Friend Ettie

Friend Ettie

Prelude: Here is a little gem of a letter I found at Cuba Antiques, located at 6 Water Street in Cuba, NY.  I spent some time sorting through a box of old papers and found this tiny little envelope. It was sealed and the post stamp on the outside of the envelope was barely readable, but I thought the date said 1881. I was right. I purchased the letter and opened it. It was written on August 2nd in 1881 by a man named Clarence Gleason who lived in Belfast, NY to a woman named Ettie Merrill, who lived in Belmont, NY. It’s short, but sweet, and I left the spelling errors in, so you can read it in its original form.



Belfast                                    August the 2nd 1881

Friend Ettie,

I take my funcile (?) in having to let you now (know) I am well, hope to find you the same. Well we have just got threw (through) heying (haying). We have got to (two) sick horses now and when they get better I am coming up your way. I am in quite a hurry now, please excuse me for this time. Write soon.

Clarence Gleason



I love this little letter! I wonder if the postman was passing through town and Clarence decided to write something quick so he could send it along to Miss Ettie. He’s got two sick horses, and it’s the beginning of August. That was probably quite a hardship when people depended on horses for labor on a farm. Anyway, it’s a glimpse into the life of local people living in 1881. I did a little research (see all the links below) and found out an interesting fact. Clarence and Ettie got married! I found this out by researching cemetery records of the Riverside Cemetery in Balfast, NY.  I went first to the Allegany County Historical Society and found a link to the cemetery records there. I looked up Clarence first and to my surprise found Ettie a few rows down.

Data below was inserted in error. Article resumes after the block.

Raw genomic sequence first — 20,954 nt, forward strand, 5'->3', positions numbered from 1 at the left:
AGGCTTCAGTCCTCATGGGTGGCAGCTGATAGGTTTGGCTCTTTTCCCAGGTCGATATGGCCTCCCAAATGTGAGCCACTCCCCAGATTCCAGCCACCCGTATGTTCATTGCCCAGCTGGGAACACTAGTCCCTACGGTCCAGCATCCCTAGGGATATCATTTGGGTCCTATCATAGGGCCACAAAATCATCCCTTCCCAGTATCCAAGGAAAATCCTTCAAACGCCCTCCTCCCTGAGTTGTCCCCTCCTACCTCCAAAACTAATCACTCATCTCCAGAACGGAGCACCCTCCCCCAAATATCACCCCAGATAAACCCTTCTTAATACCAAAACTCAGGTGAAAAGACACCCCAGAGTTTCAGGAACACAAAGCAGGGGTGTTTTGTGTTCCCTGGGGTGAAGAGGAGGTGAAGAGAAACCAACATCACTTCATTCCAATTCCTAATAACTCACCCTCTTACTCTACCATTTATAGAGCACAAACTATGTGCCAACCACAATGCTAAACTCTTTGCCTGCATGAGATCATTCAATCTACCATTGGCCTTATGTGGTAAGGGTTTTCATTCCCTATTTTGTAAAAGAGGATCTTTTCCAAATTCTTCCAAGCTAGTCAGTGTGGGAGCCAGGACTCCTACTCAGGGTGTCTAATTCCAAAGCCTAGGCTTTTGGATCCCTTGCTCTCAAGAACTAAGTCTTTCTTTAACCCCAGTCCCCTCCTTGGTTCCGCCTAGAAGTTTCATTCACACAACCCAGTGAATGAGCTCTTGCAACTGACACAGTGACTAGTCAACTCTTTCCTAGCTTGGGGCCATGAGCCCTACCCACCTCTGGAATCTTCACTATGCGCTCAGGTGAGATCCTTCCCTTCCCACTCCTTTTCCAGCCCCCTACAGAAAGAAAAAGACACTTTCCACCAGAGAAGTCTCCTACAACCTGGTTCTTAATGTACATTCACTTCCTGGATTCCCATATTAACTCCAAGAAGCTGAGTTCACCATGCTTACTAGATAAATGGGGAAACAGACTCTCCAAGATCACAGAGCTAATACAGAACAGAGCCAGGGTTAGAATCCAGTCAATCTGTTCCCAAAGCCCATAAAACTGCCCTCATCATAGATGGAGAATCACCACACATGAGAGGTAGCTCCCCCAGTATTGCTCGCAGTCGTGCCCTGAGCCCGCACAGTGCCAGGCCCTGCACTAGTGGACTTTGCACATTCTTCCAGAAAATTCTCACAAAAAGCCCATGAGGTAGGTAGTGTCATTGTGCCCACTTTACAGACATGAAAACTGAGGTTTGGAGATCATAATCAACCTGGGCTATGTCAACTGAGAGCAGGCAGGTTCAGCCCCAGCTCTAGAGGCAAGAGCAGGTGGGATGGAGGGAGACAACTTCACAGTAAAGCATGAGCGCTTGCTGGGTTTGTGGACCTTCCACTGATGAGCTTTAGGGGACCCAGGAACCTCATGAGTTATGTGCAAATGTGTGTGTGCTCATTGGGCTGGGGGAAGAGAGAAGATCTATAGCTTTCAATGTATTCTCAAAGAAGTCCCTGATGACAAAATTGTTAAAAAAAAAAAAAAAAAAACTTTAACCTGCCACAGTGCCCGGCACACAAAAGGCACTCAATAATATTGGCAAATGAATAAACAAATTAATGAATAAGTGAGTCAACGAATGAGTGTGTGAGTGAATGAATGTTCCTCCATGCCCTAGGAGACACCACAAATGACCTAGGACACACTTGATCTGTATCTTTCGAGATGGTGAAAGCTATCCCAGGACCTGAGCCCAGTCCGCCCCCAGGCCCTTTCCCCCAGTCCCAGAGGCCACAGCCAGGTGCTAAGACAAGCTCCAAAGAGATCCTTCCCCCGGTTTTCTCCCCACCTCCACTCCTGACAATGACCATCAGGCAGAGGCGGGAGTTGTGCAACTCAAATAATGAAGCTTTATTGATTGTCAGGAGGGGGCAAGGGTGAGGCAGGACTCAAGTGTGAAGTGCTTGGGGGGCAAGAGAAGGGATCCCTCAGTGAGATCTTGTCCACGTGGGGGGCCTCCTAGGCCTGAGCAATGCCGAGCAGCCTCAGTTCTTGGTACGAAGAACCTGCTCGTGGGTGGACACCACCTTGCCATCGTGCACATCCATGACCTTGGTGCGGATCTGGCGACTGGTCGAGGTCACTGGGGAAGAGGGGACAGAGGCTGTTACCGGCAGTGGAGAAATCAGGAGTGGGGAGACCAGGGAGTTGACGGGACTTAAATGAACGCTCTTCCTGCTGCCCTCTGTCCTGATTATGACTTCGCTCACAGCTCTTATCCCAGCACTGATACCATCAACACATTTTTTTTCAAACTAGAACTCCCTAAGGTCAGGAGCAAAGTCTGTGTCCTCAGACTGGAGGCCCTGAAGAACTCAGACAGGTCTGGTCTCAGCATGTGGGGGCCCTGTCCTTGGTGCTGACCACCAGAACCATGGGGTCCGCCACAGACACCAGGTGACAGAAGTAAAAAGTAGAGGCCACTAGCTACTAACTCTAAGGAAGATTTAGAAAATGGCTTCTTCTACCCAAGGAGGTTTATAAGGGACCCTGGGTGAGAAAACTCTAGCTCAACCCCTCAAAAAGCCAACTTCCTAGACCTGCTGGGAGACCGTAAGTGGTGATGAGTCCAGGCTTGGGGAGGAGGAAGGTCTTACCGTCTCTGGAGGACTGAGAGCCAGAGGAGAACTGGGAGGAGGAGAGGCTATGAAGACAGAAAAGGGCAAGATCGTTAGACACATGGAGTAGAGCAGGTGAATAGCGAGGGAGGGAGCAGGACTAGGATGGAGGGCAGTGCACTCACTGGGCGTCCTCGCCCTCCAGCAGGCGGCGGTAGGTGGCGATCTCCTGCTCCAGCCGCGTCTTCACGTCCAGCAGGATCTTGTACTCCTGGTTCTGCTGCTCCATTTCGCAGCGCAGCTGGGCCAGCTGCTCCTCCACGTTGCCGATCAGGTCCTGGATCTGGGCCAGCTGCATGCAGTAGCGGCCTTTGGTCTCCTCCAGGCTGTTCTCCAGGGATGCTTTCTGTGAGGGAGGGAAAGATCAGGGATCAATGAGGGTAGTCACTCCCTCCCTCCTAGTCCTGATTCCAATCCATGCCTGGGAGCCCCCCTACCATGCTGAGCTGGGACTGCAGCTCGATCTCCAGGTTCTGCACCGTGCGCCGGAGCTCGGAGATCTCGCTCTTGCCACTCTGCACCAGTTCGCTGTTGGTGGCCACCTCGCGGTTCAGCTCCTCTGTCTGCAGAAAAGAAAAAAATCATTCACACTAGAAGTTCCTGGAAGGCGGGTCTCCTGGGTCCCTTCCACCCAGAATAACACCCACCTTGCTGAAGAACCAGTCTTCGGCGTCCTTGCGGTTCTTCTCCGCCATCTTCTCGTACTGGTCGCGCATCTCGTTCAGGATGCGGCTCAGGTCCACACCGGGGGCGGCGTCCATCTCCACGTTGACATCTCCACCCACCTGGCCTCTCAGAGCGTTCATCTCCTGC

So, this letter is a courting letter from before they were married. I just love finds like these, where I can find historical information about the people who wrote these letters. History is so interesting when you find out about the personal lives of everyday people. What do you think?



Here is a link to Wikipedia 1881:

Here is a link to Belfast, NY:

Here is a link to Belmont, NY:

Here is a link to the Allegany County Historical Society:

Here is a link to the Riverside Cemetery List :

Here is the listing of Clarence :

Gleason Clarence B. June 5, 1858 – December 2, 1930

Here is the listing of Ettie:

Gleason Ettie L. Merrill February 22, 1864 – October 31, 1945



Dear Emmy

Dear Emmy

Prelude: I don’t have a lot of information to the origins of this letter. I believe it was written in the late 1930’s because it was with a few of the other letters in a bundle I acquired that were written to Emma/Emmy. This letter is from a man named Walter.



Dear Emmy,                                                                Sunday afternoon

Please forgive me for the way I acted and treated you last Friday evening. Never did I realize until last Saturday that there are others in the world besides me.